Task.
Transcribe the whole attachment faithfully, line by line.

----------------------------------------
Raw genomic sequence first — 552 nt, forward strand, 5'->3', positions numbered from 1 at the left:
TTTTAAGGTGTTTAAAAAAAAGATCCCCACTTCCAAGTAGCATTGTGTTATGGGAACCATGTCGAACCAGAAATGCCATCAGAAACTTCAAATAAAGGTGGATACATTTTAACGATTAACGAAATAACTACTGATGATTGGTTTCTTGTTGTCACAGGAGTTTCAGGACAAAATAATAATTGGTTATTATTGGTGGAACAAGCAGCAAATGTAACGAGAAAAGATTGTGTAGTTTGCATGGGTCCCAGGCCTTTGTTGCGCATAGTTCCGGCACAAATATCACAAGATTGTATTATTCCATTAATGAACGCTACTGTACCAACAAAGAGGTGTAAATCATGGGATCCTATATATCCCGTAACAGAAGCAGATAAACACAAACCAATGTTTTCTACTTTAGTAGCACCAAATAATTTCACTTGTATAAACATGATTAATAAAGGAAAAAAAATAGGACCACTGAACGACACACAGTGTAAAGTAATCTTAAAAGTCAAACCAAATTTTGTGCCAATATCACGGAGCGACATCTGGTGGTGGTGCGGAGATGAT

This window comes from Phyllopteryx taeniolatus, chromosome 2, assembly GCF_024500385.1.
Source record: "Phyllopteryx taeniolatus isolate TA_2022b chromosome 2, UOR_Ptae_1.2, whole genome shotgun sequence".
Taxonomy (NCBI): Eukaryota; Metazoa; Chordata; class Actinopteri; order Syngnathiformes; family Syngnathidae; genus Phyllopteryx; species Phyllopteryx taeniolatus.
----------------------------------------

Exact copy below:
Raw genomic sequence first — 552 nt, forward strand, 5'->3', positions numbered from 1 at the left:
TTTTAAGGTGTTTAAAAAAAAGATCCCCACTTCCAAGTAGCATTGTGTTATGGGAACCATGTCGAACCAGAAATGCCATCAGAAACTTCAAATAAAGGTGGATACATTTTAACGATTAACGAAATAACTACTGATGATTGGTTTCTTGTTGTCACAGGAGTTTCAGGACAAAATAATAATTGGTTATTATTGGTGGAACAAGCAGCAAATGTAACGAGAAAAGATTGTGTAGTTTGCATGGGTCCCAGGCCTTTGTTGCGCATAGTTCCGGCACAAATATCACAAGATTGTATTATTCCATTAATGAACGCTACTGTACCAACAAAGAGGTGTAAATCATGGGATCCTATATATCCCGTAACAGAAGCAGATAAACACAAACCAATGTTTTCTACTTTAGTAGCACCAAATAATTTCACTTGTATAAACATGATTAATAAAGGAAAAAAAATAGGACCACTGAACGACACACAGTGTAAAGTAATCTTAAAAGTCAAACCAAATTTTGTGCCAATATCACGGAGCGACATCTGGTGGTGGTGCGGAGATGAT

This window comes from Phyllopteryx taeniolatus, chromosome 2, assembly GCF_024500385.1.
Source record: "Phyllopteryx taeniolatus isolate TA_2022b chromosome 2, UOR_Ptae_1.2, whole genome shotgun sequence".
Taxonomy (NCBI): Eukaryota; Metazoa; Chordata; class Actinopteri; order Syngnathiformes; family Syngnathidae; genus Phyllopteryx; species Phyllopteryx taeniolatus.